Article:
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The Shutting Down of Tornillo is a Major Victory, But a Small First Step

The closing of the Tornillo detention camp is a victory, but we still have a long way to go in the fight for migrant justice.

By on January 17, 2019

Back in November, when I stood outside the foreboding gates of the Tornillo detention tent camp for immigrant children and watched trucks haul in supplies to build more tents, it was hard to believe that a small group of dedicated activists could really have an impact on a facility so secretive, protected, and remote.

However, on Friday, January 11, two months later, the last bus of children exited those gates for the last time. Tornillo was finally closing. Seven months, $144 million, and nearly 7,000 children held since it was first erected as an “emergency facility,” this piece of the nightmare was ending.

Just as important as the closure, the majority of the kids who were detained at Tornillo have been released to family members—not just transferred to other shelters. Reuniting unaccompanied minors with family in the United States has always been the supposed goal of the shelters, but policy changes under the Trump administration expanded the vetting process and resulted in many more months of detention for children with families ready and eager to receive them. The Department of Homeland Security became involved and used the children as bait to catch undocumented family members after they stepped forward to sponsor a child. With more children entering shelters and few being released, the number of immigrants under 18 held by the U.S. government was at a high of nearly 15,000 in December 2018 – a five-fold increase over the number when Trump took office.

The construction of Tornillo in the summer of 2018 directly resulted from family separation policies. When smaller facilities meeting careful legal standards for childcare were needed for what the government called “tender age children” —babies and kids under 5—Tornillo was hastily constructed to get unaccompanied minors ages 13 and up out of the way and out of sight. While the Office of Health and Human Services announced multiple dates for the closure of this “temporary, emergency facility,” those deadlines invariably would come and go, and the tent city not only remained open, it grew.

The Shut Tornillo Down coalition was formed in November by a dedicated group of faith leaders, including many rabbis and UU ministers, after a national delegation came to Texas to protest and to support Joshua Rubin, who had set up a 24-hour camp at the gates and called it “Witness: Tornillo.” In less than two months, this powerhouse group of volunteers, under the leadership of El Paso local organizers with the Hope Border Institute, had drawn widespread media attention to Tornillo, brought out Members of Congress, and mobilized hundreds of organizations and faith leaders to speak out and call on Baptist Child and Family Services (BCFS), the non-profit social services agency running the day-to-day operation of Tornillo, to end their contract.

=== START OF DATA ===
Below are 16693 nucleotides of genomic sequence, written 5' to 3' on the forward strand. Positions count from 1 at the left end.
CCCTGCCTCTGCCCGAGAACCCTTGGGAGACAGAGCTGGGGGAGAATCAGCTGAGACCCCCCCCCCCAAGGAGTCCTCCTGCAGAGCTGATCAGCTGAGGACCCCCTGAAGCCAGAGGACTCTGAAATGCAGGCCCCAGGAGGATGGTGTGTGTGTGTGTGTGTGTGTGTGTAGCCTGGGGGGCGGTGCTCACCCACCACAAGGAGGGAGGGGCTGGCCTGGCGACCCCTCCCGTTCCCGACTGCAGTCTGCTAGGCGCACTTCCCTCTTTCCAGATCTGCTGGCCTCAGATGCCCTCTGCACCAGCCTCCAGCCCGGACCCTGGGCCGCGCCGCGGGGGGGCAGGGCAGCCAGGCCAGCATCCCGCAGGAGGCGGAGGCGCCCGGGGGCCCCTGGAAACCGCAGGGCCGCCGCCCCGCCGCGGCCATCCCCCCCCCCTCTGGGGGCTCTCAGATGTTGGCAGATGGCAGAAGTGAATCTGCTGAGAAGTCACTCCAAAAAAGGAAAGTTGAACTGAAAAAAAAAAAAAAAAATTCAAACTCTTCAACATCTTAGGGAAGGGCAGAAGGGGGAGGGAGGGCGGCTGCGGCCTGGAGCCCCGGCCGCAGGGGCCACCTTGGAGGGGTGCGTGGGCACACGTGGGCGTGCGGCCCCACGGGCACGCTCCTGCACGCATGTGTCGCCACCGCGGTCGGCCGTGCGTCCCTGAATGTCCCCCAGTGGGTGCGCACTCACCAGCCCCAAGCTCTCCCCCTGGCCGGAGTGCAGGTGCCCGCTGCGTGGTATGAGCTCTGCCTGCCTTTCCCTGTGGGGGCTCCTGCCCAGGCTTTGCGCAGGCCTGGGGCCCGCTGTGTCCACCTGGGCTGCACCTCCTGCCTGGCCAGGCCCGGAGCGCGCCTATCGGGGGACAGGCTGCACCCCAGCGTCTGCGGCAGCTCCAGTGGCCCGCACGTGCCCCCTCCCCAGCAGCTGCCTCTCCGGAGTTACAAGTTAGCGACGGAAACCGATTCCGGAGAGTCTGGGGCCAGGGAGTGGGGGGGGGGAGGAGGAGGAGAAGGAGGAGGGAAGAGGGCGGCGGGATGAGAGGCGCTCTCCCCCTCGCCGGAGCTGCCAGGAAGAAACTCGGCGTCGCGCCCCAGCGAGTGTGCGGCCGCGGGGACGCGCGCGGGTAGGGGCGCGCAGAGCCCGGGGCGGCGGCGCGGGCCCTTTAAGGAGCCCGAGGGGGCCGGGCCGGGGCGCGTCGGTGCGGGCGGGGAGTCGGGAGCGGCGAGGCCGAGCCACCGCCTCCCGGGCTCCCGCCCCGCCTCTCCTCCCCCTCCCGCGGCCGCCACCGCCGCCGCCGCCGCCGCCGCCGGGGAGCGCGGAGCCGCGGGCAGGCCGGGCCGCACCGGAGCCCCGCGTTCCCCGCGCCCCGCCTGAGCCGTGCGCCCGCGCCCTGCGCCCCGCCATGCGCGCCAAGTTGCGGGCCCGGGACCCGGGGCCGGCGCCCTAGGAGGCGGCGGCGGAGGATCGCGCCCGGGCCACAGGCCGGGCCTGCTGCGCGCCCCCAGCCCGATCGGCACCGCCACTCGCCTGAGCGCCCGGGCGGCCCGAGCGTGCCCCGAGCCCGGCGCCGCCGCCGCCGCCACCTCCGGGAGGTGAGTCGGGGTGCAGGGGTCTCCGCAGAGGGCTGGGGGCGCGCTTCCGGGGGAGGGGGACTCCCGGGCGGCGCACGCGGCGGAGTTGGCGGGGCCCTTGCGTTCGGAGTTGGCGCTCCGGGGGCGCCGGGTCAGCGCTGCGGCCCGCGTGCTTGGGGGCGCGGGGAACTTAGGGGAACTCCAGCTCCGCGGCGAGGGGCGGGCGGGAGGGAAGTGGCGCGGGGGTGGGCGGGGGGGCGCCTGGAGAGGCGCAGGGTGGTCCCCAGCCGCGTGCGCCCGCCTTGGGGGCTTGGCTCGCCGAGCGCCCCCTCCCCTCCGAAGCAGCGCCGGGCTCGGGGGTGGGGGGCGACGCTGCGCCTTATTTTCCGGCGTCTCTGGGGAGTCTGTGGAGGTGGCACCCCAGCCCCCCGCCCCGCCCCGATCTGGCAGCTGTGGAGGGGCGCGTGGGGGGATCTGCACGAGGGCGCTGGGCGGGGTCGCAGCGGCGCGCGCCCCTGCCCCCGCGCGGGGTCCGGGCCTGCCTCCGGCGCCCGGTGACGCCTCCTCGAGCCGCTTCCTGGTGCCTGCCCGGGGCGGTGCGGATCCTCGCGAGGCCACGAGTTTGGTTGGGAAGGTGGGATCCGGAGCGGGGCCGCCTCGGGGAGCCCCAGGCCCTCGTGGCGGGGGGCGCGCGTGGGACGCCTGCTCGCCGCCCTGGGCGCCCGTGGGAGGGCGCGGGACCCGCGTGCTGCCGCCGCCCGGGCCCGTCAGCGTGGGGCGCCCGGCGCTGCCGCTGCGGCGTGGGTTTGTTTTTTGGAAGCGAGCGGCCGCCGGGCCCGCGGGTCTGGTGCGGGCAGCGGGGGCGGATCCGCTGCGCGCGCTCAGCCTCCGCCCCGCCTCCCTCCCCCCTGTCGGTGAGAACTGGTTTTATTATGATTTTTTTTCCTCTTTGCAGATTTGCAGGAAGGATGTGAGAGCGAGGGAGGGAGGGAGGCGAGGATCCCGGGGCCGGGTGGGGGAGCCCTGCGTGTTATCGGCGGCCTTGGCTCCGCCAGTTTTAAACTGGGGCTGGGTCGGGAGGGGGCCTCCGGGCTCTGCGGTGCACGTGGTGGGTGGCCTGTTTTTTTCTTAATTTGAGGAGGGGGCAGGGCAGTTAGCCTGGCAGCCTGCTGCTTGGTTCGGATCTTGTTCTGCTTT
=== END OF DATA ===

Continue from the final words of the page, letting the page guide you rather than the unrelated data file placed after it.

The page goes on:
Unitarian Universalists Zeb Green, Yadenee Hailu, Rev. Dottie Matthews, and Marie Luna were extremely dedicated to the fight to shut down Tornillo and each spent time in protest outside of the Texas facility. Marie Luna, the Director of Congregational Life at the Fox Valley UU Church in Appleton, WI, described what brought her there:

“I was called to witness and protest the Tornillo children’s internment camp for many reasons, but especially because I know that I would do anything I had to in order to keep my son safe, including walking thousands of miles over as many borders as I needed to. I went to Texas with the full support of my Unitarian Universalist congregation and greater community, who sent thousands of dollars of donations and [I] stood vigil for 24 hours from Christmas Eve to Christmas Day. Mexico may feel far away from Wisconsin, where I am from, but being there showed me just how important it is for all of us—anyone who uplifts and shares our Unitarian Universalist values and principles—to work to end child detention and work for immigration justice.”

The end of Tornillo is not the end of the struggle. In fact, we’ve learned that at the same time Tornillo is shutting down, the one other emergency temporary shelter for immigrant children, located in Homestead, Florida outside of Miami, is nearly doubling its capacity by adding 1,000 new beds.

As we celebrate the closure of Tornillo, we invite you to join us for the next goals of the campaign:

  • Get a public commitment from the migrant youth shelter providers that they will not accept contracts to run large uncertified facilities crammed with kids;
  • Make sure that the migrant youth shelters have a child-centered process that prioritizes prompt and safe release to family members or sponsors and never crosses the line into prolonged detention;
  • End all sharing of sponsors’ fingerprints between the Department of Health and Human Services and ICE, and completely separate the placement of children from immigration enforcement.

We no longer have the excuse for inaction by saying it just can’t be done. “Shut Tornillo Down” shut Tornillo down.

Photo Credit: iStock – kodda

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